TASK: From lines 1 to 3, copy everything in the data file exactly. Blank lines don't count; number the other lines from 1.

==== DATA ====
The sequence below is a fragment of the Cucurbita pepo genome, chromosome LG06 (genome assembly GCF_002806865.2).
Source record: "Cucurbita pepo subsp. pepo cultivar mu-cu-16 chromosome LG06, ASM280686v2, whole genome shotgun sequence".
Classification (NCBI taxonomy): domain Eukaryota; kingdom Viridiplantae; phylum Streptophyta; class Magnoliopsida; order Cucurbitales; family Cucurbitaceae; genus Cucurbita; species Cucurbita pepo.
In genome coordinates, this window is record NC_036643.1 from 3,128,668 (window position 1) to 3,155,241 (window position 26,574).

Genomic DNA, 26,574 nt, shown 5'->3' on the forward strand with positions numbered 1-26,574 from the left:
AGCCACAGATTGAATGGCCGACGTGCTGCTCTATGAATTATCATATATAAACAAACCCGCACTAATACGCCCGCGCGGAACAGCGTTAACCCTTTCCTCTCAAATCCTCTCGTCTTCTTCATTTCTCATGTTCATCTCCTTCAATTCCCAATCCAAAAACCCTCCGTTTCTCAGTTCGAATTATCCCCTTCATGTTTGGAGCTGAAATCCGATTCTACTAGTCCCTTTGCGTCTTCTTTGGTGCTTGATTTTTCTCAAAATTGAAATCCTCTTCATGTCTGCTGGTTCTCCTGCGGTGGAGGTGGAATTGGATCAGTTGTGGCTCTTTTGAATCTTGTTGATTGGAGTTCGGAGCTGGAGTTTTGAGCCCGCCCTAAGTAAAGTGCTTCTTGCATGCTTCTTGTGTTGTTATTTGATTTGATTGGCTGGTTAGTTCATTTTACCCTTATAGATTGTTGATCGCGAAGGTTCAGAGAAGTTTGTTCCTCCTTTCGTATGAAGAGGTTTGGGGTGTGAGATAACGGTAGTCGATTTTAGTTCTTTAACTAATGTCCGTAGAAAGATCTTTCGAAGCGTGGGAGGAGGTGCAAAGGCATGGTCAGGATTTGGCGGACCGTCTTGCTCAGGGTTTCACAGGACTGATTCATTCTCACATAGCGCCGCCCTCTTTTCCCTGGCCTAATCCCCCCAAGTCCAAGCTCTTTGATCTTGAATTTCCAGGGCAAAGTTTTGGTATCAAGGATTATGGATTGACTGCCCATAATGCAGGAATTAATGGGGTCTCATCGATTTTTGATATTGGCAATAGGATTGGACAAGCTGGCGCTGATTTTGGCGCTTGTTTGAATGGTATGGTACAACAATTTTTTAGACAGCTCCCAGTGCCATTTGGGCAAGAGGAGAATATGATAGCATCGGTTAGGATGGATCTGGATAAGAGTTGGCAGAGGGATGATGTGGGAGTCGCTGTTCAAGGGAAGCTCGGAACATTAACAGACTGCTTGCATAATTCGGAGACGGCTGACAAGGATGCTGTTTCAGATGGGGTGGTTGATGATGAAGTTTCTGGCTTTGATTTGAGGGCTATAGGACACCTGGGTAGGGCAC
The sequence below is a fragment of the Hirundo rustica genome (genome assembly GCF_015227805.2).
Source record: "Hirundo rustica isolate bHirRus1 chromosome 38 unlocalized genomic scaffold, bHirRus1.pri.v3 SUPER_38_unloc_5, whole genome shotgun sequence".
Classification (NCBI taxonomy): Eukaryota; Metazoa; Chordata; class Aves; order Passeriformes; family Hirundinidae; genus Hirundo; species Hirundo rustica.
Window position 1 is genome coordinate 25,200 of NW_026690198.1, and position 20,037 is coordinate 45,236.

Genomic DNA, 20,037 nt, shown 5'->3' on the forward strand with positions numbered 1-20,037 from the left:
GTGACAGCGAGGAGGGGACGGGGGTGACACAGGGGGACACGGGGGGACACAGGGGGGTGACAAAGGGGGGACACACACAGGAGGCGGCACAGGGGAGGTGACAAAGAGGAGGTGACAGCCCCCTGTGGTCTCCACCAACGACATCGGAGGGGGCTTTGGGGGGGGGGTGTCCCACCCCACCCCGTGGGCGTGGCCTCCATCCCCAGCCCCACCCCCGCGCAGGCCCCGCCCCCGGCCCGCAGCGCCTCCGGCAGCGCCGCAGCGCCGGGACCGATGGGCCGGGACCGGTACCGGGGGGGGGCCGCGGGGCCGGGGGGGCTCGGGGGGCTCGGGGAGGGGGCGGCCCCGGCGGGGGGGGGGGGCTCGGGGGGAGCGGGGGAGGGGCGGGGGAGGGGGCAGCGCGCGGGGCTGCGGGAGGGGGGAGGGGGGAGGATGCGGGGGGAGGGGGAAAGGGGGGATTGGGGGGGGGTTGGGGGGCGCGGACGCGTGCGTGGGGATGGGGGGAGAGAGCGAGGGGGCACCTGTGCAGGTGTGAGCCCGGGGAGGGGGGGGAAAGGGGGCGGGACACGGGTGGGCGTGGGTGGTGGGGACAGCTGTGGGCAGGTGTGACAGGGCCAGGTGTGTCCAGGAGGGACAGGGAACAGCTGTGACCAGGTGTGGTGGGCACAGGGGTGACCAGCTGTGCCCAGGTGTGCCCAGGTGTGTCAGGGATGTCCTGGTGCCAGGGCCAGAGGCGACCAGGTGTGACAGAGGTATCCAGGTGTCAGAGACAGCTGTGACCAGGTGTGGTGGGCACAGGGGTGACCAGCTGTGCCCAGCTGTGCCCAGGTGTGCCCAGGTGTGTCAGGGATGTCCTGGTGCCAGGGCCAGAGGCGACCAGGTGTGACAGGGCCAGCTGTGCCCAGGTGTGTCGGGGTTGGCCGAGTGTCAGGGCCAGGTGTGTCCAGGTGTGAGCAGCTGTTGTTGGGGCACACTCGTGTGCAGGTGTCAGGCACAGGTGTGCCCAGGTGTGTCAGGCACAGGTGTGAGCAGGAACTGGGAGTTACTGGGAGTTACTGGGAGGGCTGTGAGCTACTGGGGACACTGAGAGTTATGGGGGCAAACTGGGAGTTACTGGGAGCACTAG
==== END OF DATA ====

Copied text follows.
The sequence below is a fragment of the Cucurbita pepo genome, chromosome LG06 (genome assembly GCF_002806865.2).
Source record: "Cucurbita pepo subsp. pepo cultivar mu-cu-16 chromosome LG06, ASM280686v2, whole genome shotgun sequence".
Classification (NCBI taxonomy): domain Eukaryota; kingdom Viridiplantae; phylum Streptophyta; class Magnoliopsida; order Cucurbitales; family Cucurbitaceae; genus Cucurbita; species Cucurbita pepo.